Learn the Parts of a Leaf & Make Window Art
In this science activity, kids will make artwork out of a leaf while learning about its parts.
A leaf is defined as an above-ground plant organ that is specialized for photosynthesis. Photosynthesis is the process by which plants use energy from the sun to make food. Think of leaves as the food factory for a plant.
There are many different parts of the leaf. The blade is the broad, flat part of the leaf. Leaves are shaped this way so that more of the chlorophyll in the leaf can be exposed to the sunlight. The epidermis is the outer covering of the leaf. Sometimes this covering is thin and flimsy like most leaves we see in this area. Other times, the epidermis is waxy and thick, like the covering of a holly leaf. Veins look like little channels that run along the back of the leaf; they are small tubes that allow for the movement of sugar and water within the leaf to keep it alive. The petiole is the short stem that attaches the leaf to the main branch. Finally, trichomes are small hairs that can be on the underside of some leaves. These can help prevent water loss in a leaf by holding onto humidity.
There are 2 types of leaves: simple and compound. Simple leaves have an undivided blade (or only small indentations), while compound leaves have blades that are divided into smaller leaflets (a central vein with many leaflets stemming from it).
A botanist is a type of biologist who studies plants. There are many different types of botanists such as a plant physiologist who studies photosynthesis and how plants grow. There are also plant ecologists who study how plants interact with their environment.
- Contact paper or similar cut into approx. 6 - 2 per student
- Pressed leaves - 1 per student
- Hole puncher
- Piece of ribbon, pipecleaner or similar - 1 per student
- Magnifying glass (optional)
Go on a walk and observe all the amazing leaves all around you. Pick up or gently remove several different kinds of leaves and bring them home or to your classroom. How many different colors, shapes and sizes can you find? For this activity, be sure to choose leaves that are relatively flat and not from a succulent plant (meaning, full of water).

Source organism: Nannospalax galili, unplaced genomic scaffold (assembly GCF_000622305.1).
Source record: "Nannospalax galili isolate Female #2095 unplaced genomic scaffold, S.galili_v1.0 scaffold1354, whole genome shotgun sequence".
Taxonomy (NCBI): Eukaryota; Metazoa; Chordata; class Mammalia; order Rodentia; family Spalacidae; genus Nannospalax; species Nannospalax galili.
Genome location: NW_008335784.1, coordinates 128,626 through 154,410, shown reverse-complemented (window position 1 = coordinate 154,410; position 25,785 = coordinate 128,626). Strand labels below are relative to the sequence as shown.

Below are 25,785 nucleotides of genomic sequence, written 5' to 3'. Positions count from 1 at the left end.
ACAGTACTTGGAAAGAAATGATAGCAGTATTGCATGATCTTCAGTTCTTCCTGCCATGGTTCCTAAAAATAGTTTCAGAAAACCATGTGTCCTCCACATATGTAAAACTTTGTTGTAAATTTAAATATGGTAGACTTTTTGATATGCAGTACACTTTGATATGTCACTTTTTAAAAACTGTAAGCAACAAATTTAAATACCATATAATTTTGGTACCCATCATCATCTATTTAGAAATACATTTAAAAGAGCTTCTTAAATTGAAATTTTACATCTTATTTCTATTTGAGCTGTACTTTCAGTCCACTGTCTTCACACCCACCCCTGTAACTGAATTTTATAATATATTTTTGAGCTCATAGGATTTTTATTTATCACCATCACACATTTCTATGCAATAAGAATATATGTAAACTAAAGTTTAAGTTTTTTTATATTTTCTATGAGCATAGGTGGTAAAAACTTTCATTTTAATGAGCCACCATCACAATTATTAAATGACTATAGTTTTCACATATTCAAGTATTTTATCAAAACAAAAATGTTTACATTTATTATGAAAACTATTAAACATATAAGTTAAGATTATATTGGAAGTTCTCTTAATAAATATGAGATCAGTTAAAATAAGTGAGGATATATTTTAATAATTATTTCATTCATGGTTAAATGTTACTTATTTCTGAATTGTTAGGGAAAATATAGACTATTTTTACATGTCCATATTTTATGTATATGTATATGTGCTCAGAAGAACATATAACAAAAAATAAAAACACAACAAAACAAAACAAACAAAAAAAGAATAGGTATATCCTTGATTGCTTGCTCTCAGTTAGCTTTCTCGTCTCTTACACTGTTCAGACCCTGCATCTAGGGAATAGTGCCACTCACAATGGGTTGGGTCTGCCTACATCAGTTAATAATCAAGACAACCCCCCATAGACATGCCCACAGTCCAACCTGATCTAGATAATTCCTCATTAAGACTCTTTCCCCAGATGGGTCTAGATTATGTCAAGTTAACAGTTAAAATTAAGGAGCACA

Now examine all of your leaves together, using a magnifying glass if you have one. How are they the same? How are they different? Can you identify the four main parts of a leaf? Download a printable leaf diagram here: leaf picture
Once you've finished examining the leaves, you may want to place your leaf inside a heavy book to flatten it for a few days. Once all of your leaves are flat, you are ready to make art!
Contact paper works best for this activity because it is the easiest for kids to work with, but if you don't have contact paper, there are lots of workarounds; for example, both waxed paper and an old recycled zipper baggie work well. (To make this substitution, instead of sticking two pieces of contact paper together, you'll need to place your project between two dish towels or similar and WITH THE HELP OF AN ADULT use an iron to "melt" the top and bottom together to enclose your leaf.)
Take the backing off of one square of contact paper and place your leaves flat on the sticky side. Take the backing off of the second piece of contact paper and place this, sticky side down, onto the leaf and sandwich the leaf in between the two pieces.
Trim any uneven edges. Cut around the leaves, leaving a small margin of contact paper around the edge of the leaf.
Use a sharpie to label the parts of the leaf you can identify. (If working with a large group of kids, you may want to pre-print or write the names of the leaf parts on small labels.) Be sure to examine the leaves with a magnifying glass.
Punch a hole in the top of your leaf artwork, add a pretty ribbon or pipecleaner, and hang on a window to enjoy! Sunlight streaming through a leaf really brings out its colors.
Use some of your leaves to make rainbow leaf prints.
Use some of your leaves to make pretty fall lanterns.
Make a 3-D tree display for your leaves by sticking old tree branches into a base made from floral foam or Plaster of Paris.